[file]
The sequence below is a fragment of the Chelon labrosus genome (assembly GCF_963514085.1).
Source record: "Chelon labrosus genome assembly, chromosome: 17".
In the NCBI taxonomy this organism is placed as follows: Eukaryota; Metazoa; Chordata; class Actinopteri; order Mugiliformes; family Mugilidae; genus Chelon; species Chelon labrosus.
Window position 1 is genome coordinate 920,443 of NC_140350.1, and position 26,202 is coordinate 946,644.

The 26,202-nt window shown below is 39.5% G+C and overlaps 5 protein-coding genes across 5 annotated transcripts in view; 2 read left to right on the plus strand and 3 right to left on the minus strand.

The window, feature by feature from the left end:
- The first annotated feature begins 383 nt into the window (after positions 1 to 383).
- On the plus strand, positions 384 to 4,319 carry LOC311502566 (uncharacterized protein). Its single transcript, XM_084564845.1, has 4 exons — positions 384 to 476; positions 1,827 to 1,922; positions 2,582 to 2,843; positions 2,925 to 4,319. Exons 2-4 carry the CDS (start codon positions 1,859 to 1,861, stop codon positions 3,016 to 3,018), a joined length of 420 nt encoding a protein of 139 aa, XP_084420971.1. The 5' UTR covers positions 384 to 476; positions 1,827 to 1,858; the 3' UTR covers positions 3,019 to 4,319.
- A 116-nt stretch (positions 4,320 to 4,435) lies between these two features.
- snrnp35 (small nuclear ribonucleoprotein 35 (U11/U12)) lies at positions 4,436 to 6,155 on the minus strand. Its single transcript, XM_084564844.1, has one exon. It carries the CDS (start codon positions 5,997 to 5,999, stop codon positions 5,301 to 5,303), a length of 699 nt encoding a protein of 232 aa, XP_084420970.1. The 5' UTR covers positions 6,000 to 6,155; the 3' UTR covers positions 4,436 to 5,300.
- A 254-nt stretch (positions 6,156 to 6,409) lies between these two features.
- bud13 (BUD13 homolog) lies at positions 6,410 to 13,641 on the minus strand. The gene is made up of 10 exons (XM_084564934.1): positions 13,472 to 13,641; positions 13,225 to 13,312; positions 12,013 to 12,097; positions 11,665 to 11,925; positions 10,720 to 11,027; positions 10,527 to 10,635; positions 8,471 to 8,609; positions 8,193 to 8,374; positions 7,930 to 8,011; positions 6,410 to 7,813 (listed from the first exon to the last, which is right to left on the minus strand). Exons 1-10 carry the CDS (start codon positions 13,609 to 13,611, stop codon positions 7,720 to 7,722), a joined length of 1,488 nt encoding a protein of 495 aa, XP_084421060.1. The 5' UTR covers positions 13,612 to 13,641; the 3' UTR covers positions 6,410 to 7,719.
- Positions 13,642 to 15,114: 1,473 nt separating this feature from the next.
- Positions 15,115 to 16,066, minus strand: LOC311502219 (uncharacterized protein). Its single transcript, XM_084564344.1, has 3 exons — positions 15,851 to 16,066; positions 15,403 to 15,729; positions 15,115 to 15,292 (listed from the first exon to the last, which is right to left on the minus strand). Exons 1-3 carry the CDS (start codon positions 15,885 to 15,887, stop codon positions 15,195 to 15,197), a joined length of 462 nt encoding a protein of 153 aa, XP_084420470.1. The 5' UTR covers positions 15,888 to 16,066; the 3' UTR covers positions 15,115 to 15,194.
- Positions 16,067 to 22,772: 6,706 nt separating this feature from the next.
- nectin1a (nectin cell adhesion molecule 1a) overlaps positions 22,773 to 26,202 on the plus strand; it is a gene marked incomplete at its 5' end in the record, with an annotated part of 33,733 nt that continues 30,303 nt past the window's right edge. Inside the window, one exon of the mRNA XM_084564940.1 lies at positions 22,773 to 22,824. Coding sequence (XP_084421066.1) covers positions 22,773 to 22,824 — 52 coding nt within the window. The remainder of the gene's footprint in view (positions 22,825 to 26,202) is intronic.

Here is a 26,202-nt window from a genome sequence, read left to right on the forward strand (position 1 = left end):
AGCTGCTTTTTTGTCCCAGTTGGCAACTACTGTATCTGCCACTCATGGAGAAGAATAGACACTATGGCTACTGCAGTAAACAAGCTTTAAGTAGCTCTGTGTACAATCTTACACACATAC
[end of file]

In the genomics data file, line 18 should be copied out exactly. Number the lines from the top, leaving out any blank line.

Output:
AGCTGCTTTTTTGTCCCAGTTGGCAACTACTGTATCTGCCACTCATGGAGAAGAATAGACACTATGGCTACTGCAGTAAACAAGCTTTAAGTAGCTCTGTGTACAATCTTACACACATAC